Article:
him pass through the hall; she had then gone and told
her father and mother, to prepare them, and had followed
him upstairs. He did not hear her. She stepped
softly forwards. “Frank!” she said “Frank!”
and laid a hand on his shoulder. He started up
and turned his face on her.
Then he caught her hands and kissed
her. “Marion!” he said, and he could
say no more. But presently he pointed towards
She nodded her head. “Yes,
it is your child, Frank. Though, of course, you
don’t deserve it.... Frank dear,”
she added, “I am glad we shall all
be glad-to have you back; but you are a wicked man.”
She felt she must say that.
Now he only nodded, and still looked
at the portrait. “Where is my
wife?” he added presently.
“She is in the ballroom.”
Marion was wondering what was best to do.
He caught his thumb-nail in his teeth.
He winced in spite of himself. “I will
go to her,” he said, “and then the
“I am glad,” she replied,
“that you have so much sense of justice left,
Frank: the wife first, the baby afterwards.
But do you think you deserve either?”
He became moody, and made an impatient
gesture. “Lady Agnes Martling is here,
and also Lady Haldwell,” she persisted cruelly.
She did not mind, because she knew he would have enough
to compensate him afterwards.
“Marion,” he said, “say
it all, and let me have it over. Say what you
like, and I’ll not whimper. I’ll face
it. But I want to see my child.”
She was sorry for him. She had
really wanted to see how much he was capable of feeling
in the matter.
“Wait here, Frank,” she
said. “That will be best; and I will bring
your wife to you.”
He said nothing, but assented with
a motion of the hand, and she left him where he was.
He braced himself for the interview. Assuredly
a man loses something of natural courage and self-confidence
when he has done a thing of which he should be, and
It seemed a long time (it was in reality
but a couple of minutes) before the door opened again,
and Marion said: “Frank, your wife!”
and then retreated.
The door closed, leaving a stately
figure standing just inside it. The figure did
not move forwards, but stood there, full of life and
fine excitement, but very still also.
Frank Armour was confounded.
He came forwards slowly, looking hard. Was this
distinguished, handsome, reproachful woman his wife Lali,
the Indian girl, whom he had married in a fit of pique
and brandy? He could hardly believe his eyes;
and yet hers looked out at him with something that
he remembered too, together with something which he
did not remember, making him uneasy. Clearly,
his great mistake had turned from ashes into fruit.
“Lali!” he said, and held out his hand.
She reached out hers courteously,
but her fingers gave him no response.
“We have many things to say
to each other,” she said, “but they cannot
be said now. I shall be missed from the ballroom.”
“Missed from the ballroom!”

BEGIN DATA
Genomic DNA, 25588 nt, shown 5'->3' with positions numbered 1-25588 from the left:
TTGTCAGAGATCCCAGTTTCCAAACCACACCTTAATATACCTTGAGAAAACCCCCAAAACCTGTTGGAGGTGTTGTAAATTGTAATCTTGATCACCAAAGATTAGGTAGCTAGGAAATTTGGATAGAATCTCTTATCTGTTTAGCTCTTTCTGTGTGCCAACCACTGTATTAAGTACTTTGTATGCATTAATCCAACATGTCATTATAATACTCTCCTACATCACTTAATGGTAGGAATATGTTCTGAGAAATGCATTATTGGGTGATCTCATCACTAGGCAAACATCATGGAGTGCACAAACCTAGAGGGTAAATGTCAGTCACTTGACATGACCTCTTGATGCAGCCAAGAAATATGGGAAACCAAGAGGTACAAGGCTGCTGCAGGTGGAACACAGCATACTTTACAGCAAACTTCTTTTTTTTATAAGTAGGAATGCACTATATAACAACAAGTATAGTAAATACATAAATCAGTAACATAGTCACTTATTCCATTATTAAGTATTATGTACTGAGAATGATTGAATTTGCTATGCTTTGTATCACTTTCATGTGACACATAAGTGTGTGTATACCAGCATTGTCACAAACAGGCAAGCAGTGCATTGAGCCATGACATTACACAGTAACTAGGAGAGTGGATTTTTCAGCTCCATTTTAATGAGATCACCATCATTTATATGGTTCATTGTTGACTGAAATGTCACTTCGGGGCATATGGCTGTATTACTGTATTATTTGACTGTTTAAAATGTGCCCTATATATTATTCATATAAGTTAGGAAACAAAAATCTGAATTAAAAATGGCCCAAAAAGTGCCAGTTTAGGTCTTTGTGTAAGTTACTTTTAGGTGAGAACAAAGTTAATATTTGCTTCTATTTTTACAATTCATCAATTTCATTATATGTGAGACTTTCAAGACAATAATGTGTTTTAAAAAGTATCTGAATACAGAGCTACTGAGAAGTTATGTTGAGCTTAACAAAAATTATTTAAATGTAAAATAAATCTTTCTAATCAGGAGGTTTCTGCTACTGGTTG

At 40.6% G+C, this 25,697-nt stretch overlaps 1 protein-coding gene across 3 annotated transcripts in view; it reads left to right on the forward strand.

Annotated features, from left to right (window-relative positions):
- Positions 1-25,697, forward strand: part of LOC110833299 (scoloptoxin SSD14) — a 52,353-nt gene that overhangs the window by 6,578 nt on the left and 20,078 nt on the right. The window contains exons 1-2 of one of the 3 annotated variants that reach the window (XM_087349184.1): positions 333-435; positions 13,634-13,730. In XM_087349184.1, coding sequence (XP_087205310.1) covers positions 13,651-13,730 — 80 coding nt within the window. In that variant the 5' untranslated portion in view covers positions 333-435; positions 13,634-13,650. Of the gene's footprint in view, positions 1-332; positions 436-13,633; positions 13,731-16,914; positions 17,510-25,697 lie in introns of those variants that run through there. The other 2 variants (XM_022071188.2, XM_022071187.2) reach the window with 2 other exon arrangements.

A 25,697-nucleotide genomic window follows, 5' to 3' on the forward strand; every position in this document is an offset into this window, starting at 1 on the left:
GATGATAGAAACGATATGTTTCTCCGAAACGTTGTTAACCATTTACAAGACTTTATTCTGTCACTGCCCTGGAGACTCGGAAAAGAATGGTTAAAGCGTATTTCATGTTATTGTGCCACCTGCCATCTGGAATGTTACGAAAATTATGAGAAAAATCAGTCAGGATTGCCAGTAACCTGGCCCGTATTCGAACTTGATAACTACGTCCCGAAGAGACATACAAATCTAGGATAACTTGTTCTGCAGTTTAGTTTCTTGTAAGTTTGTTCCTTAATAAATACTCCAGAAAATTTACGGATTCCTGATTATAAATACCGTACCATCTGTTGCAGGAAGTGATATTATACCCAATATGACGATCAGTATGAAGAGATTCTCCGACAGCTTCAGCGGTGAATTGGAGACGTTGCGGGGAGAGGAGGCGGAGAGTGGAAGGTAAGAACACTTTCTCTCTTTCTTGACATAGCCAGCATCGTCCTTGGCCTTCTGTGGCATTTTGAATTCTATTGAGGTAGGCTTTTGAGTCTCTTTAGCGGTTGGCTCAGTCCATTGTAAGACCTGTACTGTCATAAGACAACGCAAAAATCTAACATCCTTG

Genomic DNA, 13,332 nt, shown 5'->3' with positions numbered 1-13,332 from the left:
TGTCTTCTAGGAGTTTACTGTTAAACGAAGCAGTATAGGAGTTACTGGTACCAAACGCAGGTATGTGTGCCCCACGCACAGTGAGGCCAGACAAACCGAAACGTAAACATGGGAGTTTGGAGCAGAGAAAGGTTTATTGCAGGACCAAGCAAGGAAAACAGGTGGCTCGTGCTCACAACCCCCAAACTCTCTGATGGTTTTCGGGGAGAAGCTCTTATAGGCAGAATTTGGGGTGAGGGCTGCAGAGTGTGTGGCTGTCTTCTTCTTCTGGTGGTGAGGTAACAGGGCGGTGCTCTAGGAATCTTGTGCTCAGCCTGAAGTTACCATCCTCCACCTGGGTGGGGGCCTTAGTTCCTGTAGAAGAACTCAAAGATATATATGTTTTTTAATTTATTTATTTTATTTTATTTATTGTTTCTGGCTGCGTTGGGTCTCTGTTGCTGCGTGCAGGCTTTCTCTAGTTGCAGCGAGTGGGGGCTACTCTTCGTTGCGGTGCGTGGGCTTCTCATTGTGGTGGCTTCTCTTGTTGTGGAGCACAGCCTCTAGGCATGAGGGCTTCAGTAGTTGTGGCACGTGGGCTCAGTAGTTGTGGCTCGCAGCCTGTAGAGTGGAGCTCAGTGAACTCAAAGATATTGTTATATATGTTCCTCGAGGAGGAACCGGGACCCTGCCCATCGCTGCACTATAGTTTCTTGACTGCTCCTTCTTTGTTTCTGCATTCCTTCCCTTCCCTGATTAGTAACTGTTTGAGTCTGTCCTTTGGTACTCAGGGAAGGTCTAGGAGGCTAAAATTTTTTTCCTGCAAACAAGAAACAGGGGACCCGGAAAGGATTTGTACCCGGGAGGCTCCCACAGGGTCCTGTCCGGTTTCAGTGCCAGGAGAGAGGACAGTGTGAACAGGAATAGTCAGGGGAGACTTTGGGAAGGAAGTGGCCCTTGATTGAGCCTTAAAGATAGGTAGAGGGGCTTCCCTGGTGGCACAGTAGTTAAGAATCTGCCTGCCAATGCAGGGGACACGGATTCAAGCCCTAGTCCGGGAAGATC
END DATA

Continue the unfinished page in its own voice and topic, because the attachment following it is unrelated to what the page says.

He almost laughed to think how strange this sounded
in his ears. As if interpreting his thought, she
added: “You see, it is our last affair
of the season, and we are all anxious to do our duty
perfectly. Will you go down with me? We can
Her continued self-possession utterly
confused him. She had utterly confused Marion
also, when told that her husband was in the house.
She had had presentiments, and, besides, she had been
schooling herself for this hour for a long time.
She turned towards the door.
“But,” he asked, like
a supplicant, “our child! I want to see
She lifted her eyebrows, then, seeing
the photograph of the baby on the table, understood
how he knew. “Come with me, then,”
she said, with a little more feeling.
She led the way along the landing,
and paused at her door. “Remember that
we have to appear amongst the guests directly,”
she said, as though to warn him against any demonstration.
Then they entered. She went over to the cot and
drew back the fleecy curtain from over the sleeping
boy’s head. His fingers hungered to take
his child to his arms. “He is magnificent magnificent!”
he said, with a great pride. “Why did you
never let me know of it?”
“How could I tell what you would
do?” she calmly replied. “You married
me wickedly, and used me wickedly afterwards;
and I loved the child.”
“You loved the child,”
he repeated after her. “Lali,” he
added, “I don’t deserve it, but forgive
me, if you can for the child’s sake.”
“We had better go below,”
she calmly replied. “We have both duties
to do. You will of course appear with
me before them?”
The slight irony in the tone cut him
horribly. He offered his arm in silence.
They passed on to the staircase.
“It is necessary,” she
said, “to appear cheerful before one’s
She had him at an advantage at every
point. “We will be cheerful, then,”
was his reply, spoken with a grim kind of humour.
“You have learned it all, haven’t you?”
They were just entering the ballroom.
“Yes, with your kind help and absence,”
The surprise of the guests was somewhat
diminished by the fact that Marion, telling General
Armour and his wife first of Frank’s return,
industriously sent the news buzzing about the room.
The two went straight to Frank’s
father and mother. Their parts were all excellently
played. Then Frank mingled among the guests, being
very heartily greeted, and heard congratulations on
all sides. Old club friends rallied him as a
deserter, and new acquaintances flocked about him;
and presently he awakened to the fact that his Indian
wife had been an interest of the season, was not the
least admired person present. It was altogether